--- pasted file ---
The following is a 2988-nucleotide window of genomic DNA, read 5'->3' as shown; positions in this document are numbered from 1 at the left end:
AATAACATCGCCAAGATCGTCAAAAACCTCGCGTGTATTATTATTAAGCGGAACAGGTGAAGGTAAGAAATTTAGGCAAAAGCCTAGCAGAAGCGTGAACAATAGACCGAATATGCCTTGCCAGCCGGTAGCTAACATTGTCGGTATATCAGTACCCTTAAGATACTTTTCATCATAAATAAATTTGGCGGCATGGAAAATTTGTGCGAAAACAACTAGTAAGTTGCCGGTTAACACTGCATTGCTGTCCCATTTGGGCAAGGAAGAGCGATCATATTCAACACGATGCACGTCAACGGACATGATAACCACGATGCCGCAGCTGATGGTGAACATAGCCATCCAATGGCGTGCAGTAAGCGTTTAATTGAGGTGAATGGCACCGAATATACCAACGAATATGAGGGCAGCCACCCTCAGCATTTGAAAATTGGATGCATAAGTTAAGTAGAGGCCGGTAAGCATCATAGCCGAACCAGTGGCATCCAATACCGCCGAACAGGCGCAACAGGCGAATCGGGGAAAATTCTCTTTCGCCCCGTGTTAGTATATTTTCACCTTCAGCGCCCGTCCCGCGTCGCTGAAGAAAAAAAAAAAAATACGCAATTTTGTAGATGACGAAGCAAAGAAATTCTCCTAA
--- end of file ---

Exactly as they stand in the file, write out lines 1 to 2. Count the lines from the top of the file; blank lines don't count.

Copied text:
The following is a 2988-nucleotide window of genomic DNA, read 5'->3' as shown; positions in this document are numbered from 1 at the left end:
AATAACATCGCCAAGATCGTCAAAAACCTCGCGTGTATTATTATTAAGCGGAACAGGTGAAGGTAAGAAATTTAGGCAAAAGCCTAGCAGAAGCGTGAACAATAGACCGAATATGCCTTGCCAGCCGGTAGCTAACATTGTCGGTATATCAGTACCCTTAAGATACTTTTCATCATAAATAAATTTGGCGGCATGGAAAATTTGTGCGAAAACAACTAGTAAGTTGCCGGTTAACACTGCATTGCTGTCCCATTTGGGCAAGGAAGAGCGATCATATTCAACACGATGCACGTCAACGGACATGATAACCACGATGCCGCAGCTGATGGTGAACATAGCCATCCAATGGCGTGCAGTAAGCGTTTAATTGAGGTGAATGGCACCGAATATACCAACGAATATGAGGGCAGCCACCCTCAGCATTTGAAAATTGGATGCATAAGTTAAGTAGAGGCCGGTAAGCATCATAGCCGAACCAGTGGCATCCAATACCGCCGAACAGGCGCAACAGGCGAATCGGGGAAAATTCTCTTTCGCCCCGTGTTAGTATATTTTCACCTTCAGCGCCCGTCCCGCGTCGCTGAAGAAAAAAAAAAAAATACGCAATTTTGTAGATGACGAAGCAAAGAAATTCTCCTAA